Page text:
Energy trade tempers Nile water conflict

Mikiyas Etichia, Mohammed Basheer, Ruben Bravo, Jose Gutierrez, Atsede Endegnanew, Jose m. Gonzalez, Anthony Hurford, James Tomlinson, Eduardo Martinez, Mathaios Panteli, Julien j. Harou

Research output: Contribution to journalArticlepeer-review


The demand for energy, water and food in Africa continues to increase, resulting in growing pressure on contentious multisector resource systems like the River Nile. The ongoing dispute over Nile resources could become a zero-sum game if addressed from a water-centric viewpoint. Understanding how energy system management impacts water infrastructure introduces new opportunities to solve water conflicts. Although benefit-sharing of water resources in the Nile Basin has been promoted to counteract water volume disputes, it has not yielded actionable solutions to the toughest negotiations over the past two decades. Here we develop a detailed and integrated energy–river basin system simulator of 13 East African countries, including the Nile Basin, and show how new electricity trade agreements between Ethiopia, Sudan and Egypt could help resolve the ongoing water dispute over the Grand Ethiopian Renaissance Dam. The results show that increasing energy trade can reduce Egyptian water deficits, reduce regional greenhouse gas emissions, increase hydropower generation in all three countries, reduce energy curtailment in Sudan and increase Ethiopia’s financial returns from electricity. This study underscores how spatial quantification of river–energy system interdependencies can help decision-makers find actionable multisector benefit-sharing solutions.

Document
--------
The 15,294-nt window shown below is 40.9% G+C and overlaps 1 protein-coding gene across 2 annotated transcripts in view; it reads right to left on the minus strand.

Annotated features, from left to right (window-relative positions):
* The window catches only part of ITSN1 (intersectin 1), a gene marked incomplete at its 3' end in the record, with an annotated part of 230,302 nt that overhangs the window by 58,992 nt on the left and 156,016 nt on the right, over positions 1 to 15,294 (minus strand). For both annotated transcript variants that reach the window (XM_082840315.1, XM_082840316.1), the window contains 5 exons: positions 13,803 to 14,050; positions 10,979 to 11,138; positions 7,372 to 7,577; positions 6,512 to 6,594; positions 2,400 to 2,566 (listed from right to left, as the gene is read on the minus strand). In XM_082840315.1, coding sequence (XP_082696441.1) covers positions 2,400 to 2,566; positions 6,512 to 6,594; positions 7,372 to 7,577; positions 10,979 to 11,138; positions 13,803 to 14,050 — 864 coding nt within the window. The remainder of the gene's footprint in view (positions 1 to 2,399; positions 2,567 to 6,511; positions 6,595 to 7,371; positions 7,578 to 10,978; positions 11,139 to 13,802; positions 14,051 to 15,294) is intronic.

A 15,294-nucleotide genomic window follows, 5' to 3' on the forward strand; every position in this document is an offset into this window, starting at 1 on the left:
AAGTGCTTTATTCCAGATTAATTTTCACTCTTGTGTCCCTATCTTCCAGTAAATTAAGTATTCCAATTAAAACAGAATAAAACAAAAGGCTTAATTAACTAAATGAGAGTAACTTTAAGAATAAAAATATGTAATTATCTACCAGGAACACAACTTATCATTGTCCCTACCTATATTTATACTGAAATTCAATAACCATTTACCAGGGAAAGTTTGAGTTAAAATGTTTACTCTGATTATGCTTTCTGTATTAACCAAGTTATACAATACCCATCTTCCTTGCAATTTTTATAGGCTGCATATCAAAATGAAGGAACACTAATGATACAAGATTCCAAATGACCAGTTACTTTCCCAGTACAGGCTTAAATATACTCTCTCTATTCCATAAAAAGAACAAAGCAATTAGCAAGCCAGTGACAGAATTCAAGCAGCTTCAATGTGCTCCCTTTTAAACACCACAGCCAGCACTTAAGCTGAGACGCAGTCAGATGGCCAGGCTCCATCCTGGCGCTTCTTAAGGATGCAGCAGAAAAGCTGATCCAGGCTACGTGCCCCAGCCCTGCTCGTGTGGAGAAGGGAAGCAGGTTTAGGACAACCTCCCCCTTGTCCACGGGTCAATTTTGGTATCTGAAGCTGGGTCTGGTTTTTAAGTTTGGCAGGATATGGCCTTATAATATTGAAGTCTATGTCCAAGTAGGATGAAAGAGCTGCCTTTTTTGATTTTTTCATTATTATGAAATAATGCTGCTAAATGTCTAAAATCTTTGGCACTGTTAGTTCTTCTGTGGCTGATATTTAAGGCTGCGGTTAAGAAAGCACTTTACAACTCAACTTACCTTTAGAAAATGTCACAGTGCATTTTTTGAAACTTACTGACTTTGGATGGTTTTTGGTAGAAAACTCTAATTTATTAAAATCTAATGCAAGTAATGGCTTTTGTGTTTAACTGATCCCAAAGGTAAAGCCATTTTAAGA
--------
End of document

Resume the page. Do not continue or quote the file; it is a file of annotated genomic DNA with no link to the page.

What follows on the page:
Original languageEnglish
Pages (from-to)337-349
JournalNature Water
Issue number4
Publication statusPublished - 26 Apr 2024


Dive into the research topics of 'Energy trade tempers Nile water conflict'. Together they form a unique fingerprint.

Cite this